Federal Court takes dim view of an unlawful conduct by employer: Warning to CSIRO

Posted on June 20, 2013. Filed under: Uncategorized |

RMIT reinstates professor after court order

RMIT UNIVERSITY has reinstated a professor, in line with a Federal Court order, after deciding not to appeal a judgement upholding claims she had been unfairly dismissed.

Judith Bessant, professor of sociology and youth studies, had been dismissed after raising various complaints against her supervisor, including bullying allegations. She was reinstated last Friday.
In a judgment last month, Federal Court Justice Peter Gray had warned that Professor Bessant could have been entitled to compensation of up to almost $2 million if she wasn’t reinstated after finding the university had breached the Fair Work Act.
“The University takes very seriously its obligations under the Fair Work Act and the university’s enterprise agreement. The university has decided not to appeal the decision,” RMIT chief operating officer and vice-president (resources), Steve Somogyi, told the HES.
In the trial RMIT had sought to argue that Professor Bessant had been dismissed for financial reasons.
But in what Justice Gray said was a “very serious” breach of workplace laws, he found that RMIT had unfairly made her redundant “at least partly because she was prepared to exercise her workplace rights by making complaints about the behaviour of her immediate supervisor”.
Professor Bessant said she expected to be initially in a research-only role, in line with an agreement reached with management prior to her dismissal in April last year. She said she was keen to eventually take on a research and teaching role.
In line with the earlier agreement, Professor Bessant has been given an office in a separate building from that housing her former supervisor, David Hayward, dean of the school of Global, Urban and Social Studies.
In his judgment Justice Gray noted that a 2010 RMIT investigation of Professor Bessant’s complaints against Professor Hayward had found that his conduct hadn’t amounted to bullying, but that he had been “confrontational”.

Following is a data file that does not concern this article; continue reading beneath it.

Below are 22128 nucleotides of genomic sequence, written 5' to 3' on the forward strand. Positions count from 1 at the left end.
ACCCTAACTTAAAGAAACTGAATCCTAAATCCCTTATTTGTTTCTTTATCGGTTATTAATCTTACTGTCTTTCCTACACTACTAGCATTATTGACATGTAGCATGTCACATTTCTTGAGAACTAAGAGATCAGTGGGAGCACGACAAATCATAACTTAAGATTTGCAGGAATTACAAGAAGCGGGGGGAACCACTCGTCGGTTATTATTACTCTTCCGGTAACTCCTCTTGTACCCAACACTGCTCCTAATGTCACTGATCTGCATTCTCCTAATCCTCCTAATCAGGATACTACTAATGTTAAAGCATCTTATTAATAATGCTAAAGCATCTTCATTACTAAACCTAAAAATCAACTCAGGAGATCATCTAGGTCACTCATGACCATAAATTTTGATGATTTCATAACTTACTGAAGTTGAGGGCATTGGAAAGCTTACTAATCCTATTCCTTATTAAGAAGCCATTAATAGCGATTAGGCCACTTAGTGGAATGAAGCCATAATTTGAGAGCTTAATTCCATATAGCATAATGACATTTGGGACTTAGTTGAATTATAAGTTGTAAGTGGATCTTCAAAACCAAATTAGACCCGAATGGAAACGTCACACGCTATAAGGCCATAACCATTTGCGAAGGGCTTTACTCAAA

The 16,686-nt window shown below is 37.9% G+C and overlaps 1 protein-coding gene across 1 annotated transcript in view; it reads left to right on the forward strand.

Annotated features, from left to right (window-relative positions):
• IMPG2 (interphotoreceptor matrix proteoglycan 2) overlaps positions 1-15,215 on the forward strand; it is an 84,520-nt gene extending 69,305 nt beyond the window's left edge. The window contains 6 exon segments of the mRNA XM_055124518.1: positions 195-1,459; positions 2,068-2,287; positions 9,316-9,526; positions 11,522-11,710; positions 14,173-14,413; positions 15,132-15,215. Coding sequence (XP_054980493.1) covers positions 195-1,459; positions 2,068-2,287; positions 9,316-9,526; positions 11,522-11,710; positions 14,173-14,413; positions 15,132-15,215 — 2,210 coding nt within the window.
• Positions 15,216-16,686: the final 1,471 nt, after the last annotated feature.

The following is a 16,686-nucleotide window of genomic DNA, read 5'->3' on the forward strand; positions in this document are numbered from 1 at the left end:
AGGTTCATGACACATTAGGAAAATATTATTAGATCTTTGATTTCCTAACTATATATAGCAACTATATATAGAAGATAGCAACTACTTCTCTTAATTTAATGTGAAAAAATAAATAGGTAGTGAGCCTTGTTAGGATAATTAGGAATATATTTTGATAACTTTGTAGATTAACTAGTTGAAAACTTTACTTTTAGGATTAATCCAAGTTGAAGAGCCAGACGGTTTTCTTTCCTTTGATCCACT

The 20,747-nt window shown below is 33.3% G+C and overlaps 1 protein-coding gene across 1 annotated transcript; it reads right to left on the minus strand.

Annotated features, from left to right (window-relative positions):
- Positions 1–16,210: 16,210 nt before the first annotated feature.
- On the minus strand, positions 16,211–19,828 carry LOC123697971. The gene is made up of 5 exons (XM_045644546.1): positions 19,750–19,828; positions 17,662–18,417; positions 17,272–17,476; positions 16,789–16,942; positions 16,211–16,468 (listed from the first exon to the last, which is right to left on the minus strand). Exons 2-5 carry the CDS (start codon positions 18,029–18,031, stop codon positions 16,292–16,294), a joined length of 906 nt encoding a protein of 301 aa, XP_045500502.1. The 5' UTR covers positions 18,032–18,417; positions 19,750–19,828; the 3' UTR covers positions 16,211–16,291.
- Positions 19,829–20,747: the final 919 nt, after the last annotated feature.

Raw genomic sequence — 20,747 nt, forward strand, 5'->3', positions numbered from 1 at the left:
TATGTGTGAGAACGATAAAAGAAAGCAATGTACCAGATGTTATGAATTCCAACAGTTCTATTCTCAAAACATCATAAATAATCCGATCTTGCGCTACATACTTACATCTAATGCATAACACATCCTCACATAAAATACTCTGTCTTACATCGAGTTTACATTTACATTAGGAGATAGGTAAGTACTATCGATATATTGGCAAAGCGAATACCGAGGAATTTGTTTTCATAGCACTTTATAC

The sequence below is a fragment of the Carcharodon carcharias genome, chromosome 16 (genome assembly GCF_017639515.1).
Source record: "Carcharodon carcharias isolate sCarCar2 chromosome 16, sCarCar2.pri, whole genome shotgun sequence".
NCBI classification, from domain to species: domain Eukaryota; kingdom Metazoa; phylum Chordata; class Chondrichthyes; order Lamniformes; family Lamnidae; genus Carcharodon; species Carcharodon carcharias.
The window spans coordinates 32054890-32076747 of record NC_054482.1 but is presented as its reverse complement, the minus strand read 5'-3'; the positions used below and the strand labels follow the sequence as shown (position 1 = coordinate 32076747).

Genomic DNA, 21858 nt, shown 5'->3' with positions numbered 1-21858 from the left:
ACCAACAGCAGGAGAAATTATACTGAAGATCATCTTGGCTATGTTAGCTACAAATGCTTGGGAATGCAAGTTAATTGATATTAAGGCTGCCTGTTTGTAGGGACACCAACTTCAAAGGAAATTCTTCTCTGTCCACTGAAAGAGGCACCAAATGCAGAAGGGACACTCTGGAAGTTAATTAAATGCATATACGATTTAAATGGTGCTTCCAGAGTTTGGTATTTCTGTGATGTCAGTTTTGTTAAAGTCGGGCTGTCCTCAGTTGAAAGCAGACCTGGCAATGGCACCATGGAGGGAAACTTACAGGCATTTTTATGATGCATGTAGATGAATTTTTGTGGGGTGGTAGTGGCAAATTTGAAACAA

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5 Responses to “Federal Court takes dim view of an unlawful conduct by employer: Warning to CSIRO”

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She made a bullying complaint against her supervisor so he made her redundant ‘for financial reasons’. And top management washed their hands. This judgement is a warning not only for CSIRO but also its managers including CEO and her deputies as they can be held personally responsible for unlawful conduct.

When you look at the fact that 100% of whistle-blowers who identified themselves were sacked within weeks or months of making a public interest disclosure, It would not be surprising at all if Senior CSIRO executives are getting nervous.

False redundancy is an convenient way of getting rid of “difficult” people, particularly those who have some knowledge of the embarrassing conduct of their “professional superiors” as a previous member of the Executive Management Team once put it!

Dismissal of a few key senior officers of the CSIRO arising from Serious Misconduct might finally start getting the message through

There is nothing in this Judgement order where anyone from RMIT is held personally responsible or Liable. Can you please show where in the Judgement order anyone senior staff has been held Personally Liable or responsible and ordered to pay a fine? The Judgement orders the fine be paid by RMIT not any individual senior staff or the deputy Vice Chancellor or anyone else.

@Anonymous – you are correct – there is no finding against individuals in the case against RMIT because there was no negligence.

However, many of the CSIRO victims suffered as a result of negligence of individual managers. This case, given it was not appealed by RMIT, will be relied on by those ex-CSIRO staff who decide, or have already decided, to pursue their rights through the Courts.

CSIRO Senior directors and officers are very accomplished and highly skilled in the field of Bullying & Harassment. The skills they have are the skills very few people have and they execute their skills to perfection. Good or bad, their ability and skills need to be respected. They use all resources at their disposal. They even use the inherent inefficiency at CSIRO to their advantage. If they can take the law makers ,in their place, for a ride and mislead them you could well imagine the skill they have. They are highly innovative, an example is the CSIRO funded “Independent” investigation.

They have had their days for 10 long years and nothing could be done to them.

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